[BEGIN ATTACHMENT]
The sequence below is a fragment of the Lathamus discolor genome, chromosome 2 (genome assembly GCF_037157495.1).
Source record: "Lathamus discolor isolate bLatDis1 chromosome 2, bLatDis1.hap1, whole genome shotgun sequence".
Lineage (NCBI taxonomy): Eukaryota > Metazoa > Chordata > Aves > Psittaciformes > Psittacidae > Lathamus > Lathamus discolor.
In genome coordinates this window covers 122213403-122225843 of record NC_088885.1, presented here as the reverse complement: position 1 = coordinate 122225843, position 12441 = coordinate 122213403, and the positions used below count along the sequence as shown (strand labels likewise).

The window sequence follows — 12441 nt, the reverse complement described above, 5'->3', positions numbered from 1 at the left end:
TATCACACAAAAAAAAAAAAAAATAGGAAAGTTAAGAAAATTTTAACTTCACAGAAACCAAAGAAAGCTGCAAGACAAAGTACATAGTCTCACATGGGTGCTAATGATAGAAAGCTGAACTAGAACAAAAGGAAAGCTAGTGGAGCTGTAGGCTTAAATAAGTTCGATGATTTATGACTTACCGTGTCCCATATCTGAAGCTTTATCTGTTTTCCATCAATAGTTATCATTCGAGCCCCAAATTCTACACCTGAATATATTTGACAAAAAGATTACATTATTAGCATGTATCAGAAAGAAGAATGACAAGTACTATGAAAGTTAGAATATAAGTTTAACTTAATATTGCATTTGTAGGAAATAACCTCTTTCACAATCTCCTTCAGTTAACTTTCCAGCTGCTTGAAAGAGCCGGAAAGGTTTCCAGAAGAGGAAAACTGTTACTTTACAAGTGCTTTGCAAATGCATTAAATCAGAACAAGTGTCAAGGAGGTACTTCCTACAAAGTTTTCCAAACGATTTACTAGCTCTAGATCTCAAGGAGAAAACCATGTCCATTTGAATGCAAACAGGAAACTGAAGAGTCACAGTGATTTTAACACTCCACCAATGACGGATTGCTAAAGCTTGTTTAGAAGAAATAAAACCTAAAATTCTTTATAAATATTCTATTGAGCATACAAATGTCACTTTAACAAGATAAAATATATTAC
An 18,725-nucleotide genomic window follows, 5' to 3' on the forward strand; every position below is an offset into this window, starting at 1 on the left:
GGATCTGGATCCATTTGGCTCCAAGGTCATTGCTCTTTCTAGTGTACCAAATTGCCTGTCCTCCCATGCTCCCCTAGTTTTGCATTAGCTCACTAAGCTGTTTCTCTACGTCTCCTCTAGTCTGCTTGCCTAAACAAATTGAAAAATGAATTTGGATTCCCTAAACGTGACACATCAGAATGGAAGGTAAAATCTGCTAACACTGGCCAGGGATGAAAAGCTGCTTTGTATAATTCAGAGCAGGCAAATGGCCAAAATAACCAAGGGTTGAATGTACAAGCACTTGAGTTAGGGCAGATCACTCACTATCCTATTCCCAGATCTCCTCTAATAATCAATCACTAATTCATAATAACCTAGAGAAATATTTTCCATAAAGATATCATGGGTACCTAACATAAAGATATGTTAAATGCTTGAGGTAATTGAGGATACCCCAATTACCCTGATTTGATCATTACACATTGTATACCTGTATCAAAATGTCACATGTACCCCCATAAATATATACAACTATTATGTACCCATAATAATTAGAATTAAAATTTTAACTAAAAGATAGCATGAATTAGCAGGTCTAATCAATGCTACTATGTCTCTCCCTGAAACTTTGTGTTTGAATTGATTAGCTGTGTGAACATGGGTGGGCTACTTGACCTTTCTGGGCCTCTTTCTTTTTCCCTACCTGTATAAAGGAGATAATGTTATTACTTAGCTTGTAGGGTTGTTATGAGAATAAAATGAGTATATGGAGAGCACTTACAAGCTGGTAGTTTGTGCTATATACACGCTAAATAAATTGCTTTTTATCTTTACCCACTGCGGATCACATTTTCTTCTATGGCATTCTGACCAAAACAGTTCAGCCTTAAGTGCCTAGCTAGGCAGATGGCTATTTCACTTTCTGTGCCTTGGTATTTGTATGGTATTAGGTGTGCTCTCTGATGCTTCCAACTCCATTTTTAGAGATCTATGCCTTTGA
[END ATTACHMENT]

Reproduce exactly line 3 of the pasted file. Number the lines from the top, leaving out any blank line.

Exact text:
Lineage (NCBI taxonomy): Eukaryota > Metazoa > Chordata > Aves > Psittaciformes > Psittacidae > Lathamus > Lathamus discolor.